The tax authorities issue tax cards. A citizen of an EEA state who moves his legal residence to Iceland gets sent a tax card when his legal residence has been registered with the Icelandic National Registry. Paid taxes are stated on the pay slip. It is essential to keep the payslips to prove that taxes have been paid. Individuals who are married, confirmed same-sex union or registered cohabitation can jointly use their personal rebate. Further information can be found in the website of the National Director of Taxation.
Everybody who is liable to pay tax in Iceland must submit a tax return every year, usually in March. On the tax return you have to file the total income of the previous year, along with debts and assets. If you have paid too much or too little tax, it is rectified in August the same year as the tax return is filed. If you have paid less than is due you must pay the difference and if you have paid more you should get the balance repaid. The tax return is submitted online and a web key (user name and password) is sent to the legal residence of all taxpayers. If a tax return is not filed the Director of Taxation estimates the income and the dues are calculated accordingly. You can find a form for tax returns and a leaflet on taxation in Iceland in English, Finnish, Norwegian, Swedish, French, Spanish, German, Polish and Russian on the National Director of Taxation website.
Local tax is one of the municipalities’ sources of income, a certain percentage of which is collected from wages, regardless of the level of wages. The local tax percentage can be different between municipalities. The general tax rebate is a fixed amount which all workers get for tax rebate and is withdrawn from the tax payments of the worker. Detailed information about tax liability and taxation in Iceland, in various languages (English, Danish, Finnish, French, Chinese, Norwegian, Swedish, Russian, Spanish, Polish, German and Icelandic) can be found on the website of the Directorate of Internal Revenue (Ríkisskattstjóri).
Guidance on bringing medication to Iceland
Travellers can bring medication in their hand luggage, labelled with the user´s name, for the duration of their flight. Travellers can additionally bring personal prescription medicine (up to a 100 day supply) without a custom’s declaration. A formal doctor´s note may be requested by Icelandic customs officials. For individuals with health insurance, necessary (indispensable) medication is paid in full by Tryggingastofnun (the States Social Security Institution). The cost of other prescription drugs is paid partially by Tryggingastofnun (the State Social Security Institution) and this proportion is regulated by law. Individuals have to pay in full for other medication (medication that is not a prescription drug). Medication can be acquired and purchased in pharmacies.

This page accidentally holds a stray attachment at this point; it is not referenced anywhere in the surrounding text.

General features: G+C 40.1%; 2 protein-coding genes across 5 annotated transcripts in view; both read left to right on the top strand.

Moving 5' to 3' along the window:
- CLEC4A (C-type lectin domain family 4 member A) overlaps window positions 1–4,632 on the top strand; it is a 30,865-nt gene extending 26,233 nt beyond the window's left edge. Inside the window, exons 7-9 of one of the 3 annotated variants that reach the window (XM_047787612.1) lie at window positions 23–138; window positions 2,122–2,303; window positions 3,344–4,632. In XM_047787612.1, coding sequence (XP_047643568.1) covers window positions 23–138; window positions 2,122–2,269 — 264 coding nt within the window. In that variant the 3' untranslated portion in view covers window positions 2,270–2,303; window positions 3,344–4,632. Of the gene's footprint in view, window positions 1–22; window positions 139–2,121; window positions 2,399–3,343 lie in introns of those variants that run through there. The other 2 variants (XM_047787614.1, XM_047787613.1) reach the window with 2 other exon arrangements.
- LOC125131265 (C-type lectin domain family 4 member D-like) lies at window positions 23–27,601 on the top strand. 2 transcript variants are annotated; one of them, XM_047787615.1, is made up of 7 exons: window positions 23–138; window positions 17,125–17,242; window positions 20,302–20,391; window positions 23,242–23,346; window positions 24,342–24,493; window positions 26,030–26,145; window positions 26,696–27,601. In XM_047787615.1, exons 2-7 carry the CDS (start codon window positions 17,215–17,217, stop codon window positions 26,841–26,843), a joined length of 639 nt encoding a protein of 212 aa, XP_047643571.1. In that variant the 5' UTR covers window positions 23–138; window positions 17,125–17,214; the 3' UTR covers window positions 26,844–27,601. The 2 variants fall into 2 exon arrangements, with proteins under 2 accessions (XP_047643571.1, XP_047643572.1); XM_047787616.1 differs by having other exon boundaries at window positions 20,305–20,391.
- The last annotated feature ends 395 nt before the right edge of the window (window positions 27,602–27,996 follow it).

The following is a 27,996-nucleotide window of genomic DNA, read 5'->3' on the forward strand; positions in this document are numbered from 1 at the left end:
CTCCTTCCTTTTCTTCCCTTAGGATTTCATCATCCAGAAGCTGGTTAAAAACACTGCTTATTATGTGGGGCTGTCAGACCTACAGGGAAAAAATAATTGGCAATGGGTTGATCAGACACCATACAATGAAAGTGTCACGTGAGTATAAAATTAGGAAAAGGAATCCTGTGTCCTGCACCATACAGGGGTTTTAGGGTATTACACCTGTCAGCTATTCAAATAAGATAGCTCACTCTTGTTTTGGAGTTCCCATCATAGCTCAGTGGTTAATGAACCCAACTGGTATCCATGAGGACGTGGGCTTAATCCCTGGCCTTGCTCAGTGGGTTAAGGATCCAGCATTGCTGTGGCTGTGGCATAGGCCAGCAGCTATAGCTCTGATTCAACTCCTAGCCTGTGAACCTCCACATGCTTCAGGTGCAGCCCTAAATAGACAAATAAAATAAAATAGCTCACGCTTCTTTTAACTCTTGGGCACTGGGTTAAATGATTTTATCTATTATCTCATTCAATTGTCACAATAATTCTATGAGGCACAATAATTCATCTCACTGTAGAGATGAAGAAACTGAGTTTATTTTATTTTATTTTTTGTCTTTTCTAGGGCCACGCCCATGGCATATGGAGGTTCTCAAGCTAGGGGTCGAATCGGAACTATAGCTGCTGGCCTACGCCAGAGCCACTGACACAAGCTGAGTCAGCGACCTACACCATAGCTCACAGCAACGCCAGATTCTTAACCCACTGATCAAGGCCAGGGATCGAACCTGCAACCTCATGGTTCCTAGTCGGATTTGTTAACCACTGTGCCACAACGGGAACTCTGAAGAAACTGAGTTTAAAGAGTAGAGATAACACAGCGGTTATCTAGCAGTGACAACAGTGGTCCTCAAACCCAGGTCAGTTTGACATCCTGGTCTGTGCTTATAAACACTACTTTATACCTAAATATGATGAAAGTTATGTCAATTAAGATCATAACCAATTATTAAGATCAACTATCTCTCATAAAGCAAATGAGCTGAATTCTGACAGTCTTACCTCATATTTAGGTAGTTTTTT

Medication is sold in pharmacies alongside various commodities which usually relate to health in some way.
In addition to prescription drugs, over the counter medicine can also be purchased in pharmacies.
Pharmacies’ opening hours differ. However, Lyfja Lágmúla and Lyfja Smáratorgi are open until midnight every night.
Social ethics and traditions
To read more about Iceland, its traditions, culture, nature, society, business etc. please visit the Iceland Tourist Board website.
When leaving Iceland to move abroad, you must notify the population register with Registers Iceland and deregister with them.
The information is provided as a general guide and is based upon information provided to the embassy by the relevant local authorities and may be subject to change at any time with little or no notice. The FCO and the British Embassy will not be liable for any inaccuracies in this information. British nationals wishing to obtain any further information must contact the relevant local authority.